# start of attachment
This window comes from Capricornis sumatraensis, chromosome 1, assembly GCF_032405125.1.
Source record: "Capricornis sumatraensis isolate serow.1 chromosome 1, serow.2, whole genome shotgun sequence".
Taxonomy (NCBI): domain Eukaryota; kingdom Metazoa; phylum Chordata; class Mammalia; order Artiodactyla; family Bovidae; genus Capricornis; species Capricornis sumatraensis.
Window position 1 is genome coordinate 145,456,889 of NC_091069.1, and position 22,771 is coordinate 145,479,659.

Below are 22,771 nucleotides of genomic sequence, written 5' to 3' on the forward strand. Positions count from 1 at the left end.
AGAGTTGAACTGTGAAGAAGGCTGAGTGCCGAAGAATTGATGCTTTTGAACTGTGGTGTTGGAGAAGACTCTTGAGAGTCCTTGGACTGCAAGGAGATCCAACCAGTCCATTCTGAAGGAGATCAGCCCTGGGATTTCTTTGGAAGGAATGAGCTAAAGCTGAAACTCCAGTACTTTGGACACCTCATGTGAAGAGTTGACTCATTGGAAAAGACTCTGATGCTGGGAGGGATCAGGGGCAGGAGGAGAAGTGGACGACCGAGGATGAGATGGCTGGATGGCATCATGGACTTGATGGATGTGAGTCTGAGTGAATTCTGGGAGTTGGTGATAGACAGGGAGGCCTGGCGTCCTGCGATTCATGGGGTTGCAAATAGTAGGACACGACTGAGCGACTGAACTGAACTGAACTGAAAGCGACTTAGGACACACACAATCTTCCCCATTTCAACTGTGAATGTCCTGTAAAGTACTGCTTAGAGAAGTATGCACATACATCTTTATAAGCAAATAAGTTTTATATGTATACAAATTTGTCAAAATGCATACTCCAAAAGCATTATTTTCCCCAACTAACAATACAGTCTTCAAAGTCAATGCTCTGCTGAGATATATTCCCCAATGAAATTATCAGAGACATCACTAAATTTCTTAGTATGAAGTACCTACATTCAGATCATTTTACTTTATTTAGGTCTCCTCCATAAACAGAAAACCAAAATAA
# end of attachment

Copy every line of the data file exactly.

This window comes from Capricornis sumatraensis, chromosome 1, assembly GCF_032405125.1.
Source record: "Capricornis sumatraensis isolate serow.1 chromosome 1, serow.2, whole genome shotgun sequence".
Taxonomy (NCBI): domain Eukaryota; kingdom Metazoa; phylum Chordata; class Mammalia; order Artiodactyla; family Bovidae; genus Capricornis; species Capricornis sumatraensis.
Window position 1 is genome coordinate 145,456,889 of NC_091069.1, and position 22,771 is coordinate 145,479,659.

Below are 22,771 nucleotides of genomic sequence, written 5' to 3' on the forward strand. Positions count from 1 at the left end.
AGAGTTGAACTGTGAAGAAGGCTGAGTGCCGAAGAATTGATGCTTTTGAACTGTGGTGTTGGAGAAGACTCTTGAGAGTCCTTGGACTGCAAGGAGATCCAACCAGTCCATTCTGAAGGAGATCAGCCCTGGGATTTCTTTGGAAGGAATGAGCTAAAGCTGAAACTCCAGTACTTTGGACACCTCATGTGAAGAGTTGACTCATTGGAAAAGACTCTGATGCTGGGAGGGATCAGGGGCAGGAGGAGAAGTGGACGACCGAGGATGAGATGGCTGGATGGCATCATGGACTTGATGGATGTGAGTCTGAGTGAATTCTGGGAGTTGGTGATAGACAGGGAGGCCTGGCGTCCTGCGATTCATGGGGTTGCAAATAGTAGGACACGACTGAGCGACTGAACTGAACTGAACTGAAAGCGACTTAGGACACACACAATCTTCCCCATTTCAACTGTGAATGTCCTGTAAAGTACTGCTTAGAGAAGTATGCACATACATCTTTATAAGCAAATAAGTTTTATATGTATACAAATTTGTCAAAATGCATACTCCAAAAGCATTATTTTCCCCAACTAACAATACAGTCTTCAAAGTCAATGCTCTGCTGAGATATATTCCCCAATGAAATTATCAGAGACATCACTAAATTTCTTAGTATGAAGTACCTACATTCAGATCATTTTACTTTATTTAGGTCTCCTCCATAAACAGAAAACCAAAATAA